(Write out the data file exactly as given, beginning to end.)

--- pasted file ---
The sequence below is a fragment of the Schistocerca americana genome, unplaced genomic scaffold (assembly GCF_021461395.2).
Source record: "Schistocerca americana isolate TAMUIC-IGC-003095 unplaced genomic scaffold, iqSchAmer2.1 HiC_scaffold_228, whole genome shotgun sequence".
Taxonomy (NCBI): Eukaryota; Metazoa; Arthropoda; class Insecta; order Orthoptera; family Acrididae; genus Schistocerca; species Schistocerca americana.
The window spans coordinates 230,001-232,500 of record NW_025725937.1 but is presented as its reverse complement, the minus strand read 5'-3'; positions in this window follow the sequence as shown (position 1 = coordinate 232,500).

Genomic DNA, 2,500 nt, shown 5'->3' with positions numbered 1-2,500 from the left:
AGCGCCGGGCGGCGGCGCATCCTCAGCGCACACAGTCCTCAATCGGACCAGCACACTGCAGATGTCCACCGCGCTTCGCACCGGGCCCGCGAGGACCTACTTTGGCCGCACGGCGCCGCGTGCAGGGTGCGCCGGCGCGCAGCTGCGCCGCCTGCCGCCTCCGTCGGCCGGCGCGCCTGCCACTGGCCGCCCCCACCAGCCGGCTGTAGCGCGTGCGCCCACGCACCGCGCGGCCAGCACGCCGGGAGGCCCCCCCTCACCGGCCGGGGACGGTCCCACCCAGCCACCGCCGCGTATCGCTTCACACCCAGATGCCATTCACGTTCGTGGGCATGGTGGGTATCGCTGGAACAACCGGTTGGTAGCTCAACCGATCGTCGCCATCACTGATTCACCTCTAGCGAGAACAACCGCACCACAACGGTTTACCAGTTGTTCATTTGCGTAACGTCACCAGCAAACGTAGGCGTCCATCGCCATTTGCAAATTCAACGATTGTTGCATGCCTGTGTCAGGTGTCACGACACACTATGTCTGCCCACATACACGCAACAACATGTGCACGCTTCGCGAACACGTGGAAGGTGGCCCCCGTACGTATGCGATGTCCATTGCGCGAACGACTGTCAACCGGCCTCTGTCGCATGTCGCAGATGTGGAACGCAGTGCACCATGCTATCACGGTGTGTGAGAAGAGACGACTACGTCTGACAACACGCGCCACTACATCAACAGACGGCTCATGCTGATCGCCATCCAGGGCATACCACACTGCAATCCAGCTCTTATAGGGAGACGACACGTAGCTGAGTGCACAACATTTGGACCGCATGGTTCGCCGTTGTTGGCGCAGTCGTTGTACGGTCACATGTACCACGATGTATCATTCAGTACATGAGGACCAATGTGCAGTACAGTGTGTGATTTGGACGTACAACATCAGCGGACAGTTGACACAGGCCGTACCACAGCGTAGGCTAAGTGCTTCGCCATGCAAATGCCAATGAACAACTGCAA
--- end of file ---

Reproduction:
The sequence below is a fragment of the Schistocerca americana genome, unplaced genomic scaffold (assembly GCF_021461395.2).
Source record: "Schistocerca americana isolate TAMUIC-IGC-003095 unplaced genomic scaffold, iqSchAmer2.1 HiC_scaffold_228, whole genome shotgun sequence".
Taxonomy (NCBI): Eukaryota; Metazoa; Arthropoda; class Insecta; order Orthoptera; family Acrididae; genus Schistocerca; species Schistocerca americana.
The window spans coordinates 230,001-232,500 of record NW_025725937.1 but is presented as its reverse complement, the minus strand read 5'-3'; positions in this window follow the sequence as shown (position 1 = coordinate 232,500).

Genomic DNA, 2,500 nt, shown 5'->3' with positions numbered 1-2,500 from the left:
AGCGCCGGGCGGCGGCGCATCCTCAGCGCACACAGTCCTCAATCGGACCAGCACACTGCAGATGTCCACCGCGCTTCGCACCGGGCCCGCGAGGACCTACTTTGGCCGCACGGCGCCGCGTGCAGGGTGCGCCGGCGCGCAGCTGCGCCGCCTGCCGCCTCCGTCGGCCGGCGCGCCTGCCACTGGCCGCCCCCACCAGCCGGCTGTAGCGCGTGCGCCCACGCACCGCGCGGCCAGCACGCCGGGAGGCCCCCCCTCACCGGCCGGGGACGGTCCCACCCAGCCACCGCCGCGTATCGCTTCACACCCAGATGCCATTCACGTTCGTGGGCATGGTGGGTATCGCTGGAACAACCGGTTGGTAGCTCAACCGATCGTCGCCATCACTGATTCACCTCTAGCGAGAACAACCGCACCACAACGGTTTACCAGTTGTTCATTTGCGTAACGTCACCAGCAAACGTAGGCGTCCATCGCCATTTGCAAATTCAACGATTGTTGCATGCCTGTGTCAGGTGTCACGACACACTATGTCTGCCCACATACACGCAACAACATGTGCACGCTTCGCGAACACGTGGAAGGTGGCCCCCGTACGTATGCGATGTCCATTGCGCGAACGACTGTCAACCGGCCTCTGTCGCATGTCGCAGATGTGGAACGCAGTGCACCATGCTATCACGGTGTGTGAGAAGAGACGACTACGTCTGACAACACGCGCCACTACATCAACAGACGGCTCATGCTGATCGCCATCCAGGGCATACCACACTGCAATCCAGCTCTTATAGGGAGACGACACGTAGCTGAGTGCACAACATTTGGACCGCATGGTTCGCCGTTGTTGGCGCAGTCGTTGTACGGTCACATGTACCACGATGTATCATTCAGTACATGAGGACCAATGTGCAGTACAGTGTGTGATTTGGACGTACAACATCAGCGGACAGTTGACACAGGCCGTACCACAGCGTAGGCTAAGTGCTTCGCCATGCAAATGCCAATGAACAACTGCAA